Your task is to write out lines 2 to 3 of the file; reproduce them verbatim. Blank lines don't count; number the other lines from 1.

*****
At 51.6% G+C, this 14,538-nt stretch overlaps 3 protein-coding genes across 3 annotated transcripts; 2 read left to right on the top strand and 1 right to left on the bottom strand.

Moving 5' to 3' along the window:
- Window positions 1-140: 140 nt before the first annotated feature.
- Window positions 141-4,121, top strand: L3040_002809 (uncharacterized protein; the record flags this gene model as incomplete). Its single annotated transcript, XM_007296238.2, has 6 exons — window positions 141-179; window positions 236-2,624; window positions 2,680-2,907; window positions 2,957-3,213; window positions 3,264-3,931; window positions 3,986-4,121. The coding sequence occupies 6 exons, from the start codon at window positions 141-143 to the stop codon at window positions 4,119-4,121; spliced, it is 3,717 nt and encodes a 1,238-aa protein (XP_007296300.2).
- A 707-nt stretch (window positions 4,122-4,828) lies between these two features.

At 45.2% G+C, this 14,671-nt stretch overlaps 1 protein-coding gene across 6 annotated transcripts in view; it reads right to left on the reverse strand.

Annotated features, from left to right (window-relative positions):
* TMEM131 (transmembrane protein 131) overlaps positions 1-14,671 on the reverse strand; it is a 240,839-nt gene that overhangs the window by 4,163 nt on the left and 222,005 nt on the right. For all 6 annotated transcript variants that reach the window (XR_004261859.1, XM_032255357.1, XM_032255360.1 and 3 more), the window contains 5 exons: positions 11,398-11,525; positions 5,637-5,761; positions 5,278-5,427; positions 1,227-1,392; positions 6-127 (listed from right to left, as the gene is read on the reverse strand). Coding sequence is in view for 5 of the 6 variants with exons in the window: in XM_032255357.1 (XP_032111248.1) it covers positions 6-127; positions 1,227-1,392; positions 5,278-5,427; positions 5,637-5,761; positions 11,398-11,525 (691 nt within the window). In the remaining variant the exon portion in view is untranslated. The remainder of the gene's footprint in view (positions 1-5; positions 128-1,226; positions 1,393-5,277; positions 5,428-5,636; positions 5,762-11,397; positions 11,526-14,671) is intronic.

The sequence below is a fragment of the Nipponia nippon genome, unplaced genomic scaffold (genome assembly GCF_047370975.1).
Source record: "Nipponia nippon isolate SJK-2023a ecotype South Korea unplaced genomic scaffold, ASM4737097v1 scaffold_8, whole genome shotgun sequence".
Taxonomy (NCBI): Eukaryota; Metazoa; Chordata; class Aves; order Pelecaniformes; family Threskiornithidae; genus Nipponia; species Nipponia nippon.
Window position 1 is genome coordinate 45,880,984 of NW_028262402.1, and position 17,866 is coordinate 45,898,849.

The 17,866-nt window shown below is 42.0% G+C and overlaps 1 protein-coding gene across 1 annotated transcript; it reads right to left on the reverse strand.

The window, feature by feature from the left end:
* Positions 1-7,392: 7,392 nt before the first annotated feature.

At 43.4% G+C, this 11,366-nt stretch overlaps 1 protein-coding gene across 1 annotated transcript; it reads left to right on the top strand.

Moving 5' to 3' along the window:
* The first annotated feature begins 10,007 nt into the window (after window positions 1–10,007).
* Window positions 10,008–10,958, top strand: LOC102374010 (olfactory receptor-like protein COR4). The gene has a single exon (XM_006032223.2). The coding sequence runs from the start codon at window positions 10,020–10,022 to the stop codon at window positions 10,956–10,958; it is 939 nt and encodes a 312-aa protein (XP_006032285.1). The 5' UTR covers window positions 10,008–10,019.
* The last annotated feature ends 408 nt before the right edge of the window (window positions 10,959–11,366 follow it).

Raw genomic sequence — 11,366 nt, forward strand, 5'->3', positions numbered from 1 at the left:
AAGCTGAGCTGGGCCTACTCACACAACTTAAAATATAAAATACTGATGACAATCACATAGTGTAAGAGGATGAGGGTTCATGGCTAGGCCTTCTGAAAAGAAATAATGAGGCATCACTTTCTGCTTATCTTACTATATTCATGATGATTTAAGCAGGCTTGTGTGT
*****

Moving 5' to 3' along the window:
- Window positions 1-140: 140 nt before the first annotated feature.